Gulf Air’s incoming vice president of marketing & sales, Lee Shave, explains why the regional carrier’s all-round service standards are a cut above the rest
ATN: How can you differentiate Gulf Air from other airlines?
I don’t know if you can do much in terms of facilities; nearly everyone has a lie-flat bed in business class for example. It’s what you wrap around the product that makes the difference.
We find points of difference and communicate them as strongly as we can.
The Sky Chefs are one key product. I can honestly say the food in Gulf Air’s first class [cabin] is the best I have experienced. No other airlines do the cooking on board. There is one chef and an assistant to eight passengers and there is a chef recommendation every day. It’s dine-on-demand, so it’s flexible. Our Sky Nannies are another point of difference and our call centre is also unique.
ATN: Why is your call centre different to those operated by other airlines?
It operates 24 hours per day, seven days per week, which is pretty cutting edge for the Middle East. Customers can call anytime and make a reservation.
We have just set up a team of 20 who are dedicated to first and business class passengers, as well as frequent flyers. Before, we would just put their calls to the front of the queue. Our plan is that we are on call to first class customers for all their travel needs. Even when these customers arrive in Bahrain or Muscat, I want them to call us with their enquiries, whether it’s booking a car, transfers or a table at a restaurant.
We are trying to build a concierge service and hopefully the customer will think this adds value.
ATN: What challenges are there, if any, in running a 24-hour call centre?
Our biggest issue is with travel agents giving us their contact number, instead of the customer’s contact number when they make a booking. Usually, when the customer calls direct, we take their number, and if there are any schedule changes, we SMS them with the information. However, if we only have the travel agent’s number, we have no way of getting in touch with the customer.
Of course, the customer then thinks it’s Gulf Air’s fault. We need to make sure we provide good customer service.
ATN: How important is the Muscat hub to Gulf Air’s overall business?
Muscat is very important for us. What we are doing there is helping to develop tourism.
Passenger numbers are up 50% on last year since the summer schedule – April to October.
We closed Abu Dhabi and we now have a two-hub strategy. We are aiming for a 50/50 balance (between Bahrain and Muscat). It’s currently 62% Bahrain, 38% Muscat, but Muscat is coming up and I think we’ll get to the 50/50 stage quite quickly. The only problem is the shortage of beds in Muscat.
ATN: Why should travel agents sell Gulf Air?
The fundamental selling point is that because of Gulf Air’s history, it has traffic rights and a network that in the Middle East, is stronger than any other carrier’s. The core product is the scheduled network. To be able to fly your customers around the Gulf conveniently is unbeatable; every one else is still trying to contract the rest of their network. The travel trade is absolutely essential to us – total direct sales is only 3% of our business.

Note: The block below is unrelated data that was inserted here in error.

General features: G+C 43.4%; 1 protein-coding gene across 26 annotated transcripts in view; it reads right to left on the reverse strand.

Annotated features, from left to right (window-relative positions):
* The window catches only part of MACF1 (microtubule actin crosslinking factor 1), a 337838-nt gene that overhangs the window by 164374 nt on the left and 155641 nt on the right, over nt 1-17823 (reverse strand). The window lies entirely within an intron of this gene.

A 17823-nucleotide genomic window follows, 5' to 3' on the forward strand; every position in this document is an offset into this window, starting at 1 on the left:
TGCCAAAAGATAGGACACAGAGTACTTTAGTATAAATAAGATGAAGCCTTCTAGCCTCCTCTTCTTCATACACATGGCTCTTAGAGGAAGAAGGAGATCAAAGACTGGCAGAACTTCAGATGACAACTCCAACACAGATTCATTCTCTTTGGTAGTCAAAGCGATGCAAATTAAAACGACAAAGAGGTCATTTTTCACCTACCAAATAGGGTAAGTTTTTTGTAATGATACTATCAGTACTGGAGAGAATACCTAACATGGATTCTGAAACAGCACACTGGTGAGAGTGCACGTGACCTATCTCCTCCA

ATN: What about competition from low cost carriers such as Air Arabia?
This is not new. What they have done is stimulated the market to grow. If you look at the UK with Ryanair and easyJet, both carriers have made travel affordable, and the legacy carriers have had to adapt. People who went overseas once a year now go five times weekly. Air Arabia’s market size is relatively small. If your population is one million, 300,000 can afford to be stimulated to travel more often, but the others are people who only go away once a year anyway.
Also, the legacy carriers can match the low cost carriers on price. I make sure Gulf Air is price relevant to the competition, and sometimes we’re cheaper than Air Arabia or Al Jazeera. We had nine Bahraini Dinar (US $24) fares to Dubai last month. We put these on the web, but not the GDS. As an agent, you can book these and charge a service fee.
ATN: Who will replace (former CEO) James Hogan and what is the outlook for Gulf Air’s financial results?
No decision has been made as to who will take over from Hogan. Headhunters are interviewing candidates. Our CFO, Ahmed Al Hammid is acting CEO until someone is found.
We’ve had more passengers this year and revenue is up 6%, but this is not enough to offset full costs. We are going to see a loss. It can be rectified. It’s about pushing harder on our mix of passengers and making sure we are business traveller relevant.
It’s making sure we are their first choice. We are not going to build an international carrier business on the Emirates and Qatar Airways scale. We will have strategic long haul business to feed and connect through our strong Middle East network. That’s our core point of difference. It’s about playing to that situation and doing it well.